There is no doubt that the crisis can be a catalyst for change, and nowhere is it more prevalent than in the U-turn in Ukrainian refugee housing. As tens of thousands continue to arrive on our shores, the state has had to turn around to ensure they have a place to live, especially over the longer term.
A plan proposed by Housing Secretary Darragh O’Brien is to amend the Fair Deal scheme to allow care home residents to keep rental income from vacant homes if they are used to it from the war to house broken families. It is not known how many of these houses exist and they are not all suitable, but estimates of up to 8,000 are probably accurate.
Of course, there’s nothing wrong with every home being handed over to a needy family with no money changing hands, but it’s an indictment of a system when, for a decade or so, calls have been made in the midst of our own housing shortages to do just that.
Fair Deal, or the Nursing Home Support Scheme as it’s more properly known, takes a portion of the wealth (7.5 per cent per annum) and income (80 per cent) of a person who enters a nursing home and tops it up to pay the bill in a public or private establishment.
For many, especially NINJA retirees (no income, job or assets), it’s a no-brainer. They can choose where to live, no matter what the cost, and they can defer property withdrawal until after their death.
For those on the cusp, with decent income and quality assets, it’s not so good. A lot of money is cut, although the contribution to care is never more than the actual cost (it is not a collection system like insurance), but many families have to do complicated calculations as to whether it is actually better to just pay in full private care and forgo Fair Deal as the payer can receive generous tax breaks on the bill and their family can use and inherit assets free from government interference.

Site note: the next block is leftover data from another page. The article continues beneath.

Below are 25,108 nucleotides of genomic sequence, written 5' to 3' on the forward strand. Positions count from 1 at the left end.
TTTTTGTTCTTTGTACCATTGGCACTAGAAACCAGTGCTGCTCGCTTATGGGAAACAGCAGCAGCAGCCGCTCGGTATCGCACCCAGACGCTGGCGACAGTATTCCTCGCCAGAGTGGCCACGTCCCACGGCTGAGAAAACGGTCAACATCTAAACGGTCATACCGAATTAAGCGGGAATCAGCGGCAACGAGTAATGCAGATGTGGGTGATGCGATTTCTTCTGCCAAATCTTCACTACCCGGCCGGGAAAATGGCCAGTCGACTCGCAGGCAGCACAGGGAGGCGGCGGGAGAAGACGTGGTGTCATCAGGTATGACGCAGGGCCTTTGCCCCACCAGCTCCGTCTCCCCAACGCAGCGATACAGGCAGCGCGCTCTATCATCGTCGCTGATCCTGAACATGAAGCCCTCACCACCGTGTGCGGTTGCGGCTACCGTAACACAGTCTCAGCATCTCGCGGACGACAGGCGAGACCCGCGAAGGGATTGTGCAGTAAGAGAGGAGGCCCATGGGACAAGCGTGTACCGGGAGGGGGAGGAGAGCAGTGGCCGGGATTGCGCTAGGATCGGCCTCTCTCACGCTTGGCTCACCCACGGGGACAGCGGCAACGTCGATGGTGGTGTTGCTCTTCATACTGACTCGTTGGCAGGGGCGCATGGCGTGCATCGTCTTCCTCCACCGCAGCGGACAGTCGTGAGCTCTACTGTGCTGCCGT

For example, if they rent out the resident’s house, the rental income can be offset against the cost of the care home without the HSE lashing out at not just 80 per cent of it, but the principal at 7.5 per cent per annum on the value of the care home property (although this is limited to three years), which is at least a double whammy.
A vacant lot
No wonder the sums just don’t add up for many, and it makes more financial sense to leave the house vacant or occupied by a relative to keep the lights up (and importantly home insurance) They use Fair Deal where the government anyway will foot the bill for the staggeringly high nursing home fees.
Some commentators, particularly those dealing with the macroeconomics of the matter, point to the fact that the ‘fair’ deal is inherently unfair to the taxpayer.
The support alone costs over a billion euros a year, and today’s taxes are something that can only be partially repaid in a few years.
Age Action’s Celine Clarke says changing legislation to allow people to keep income from renting out their home while living in a care home is a good idea if a number of key concerns are addressed.
“It is imperative that the AAC Act is fully enacted and that adult protection laws are implemented to protect people from potential elder abuse,” she says. “Some who live in a nursing home are there temporarily or have the expectation that it will be a temporary facility.”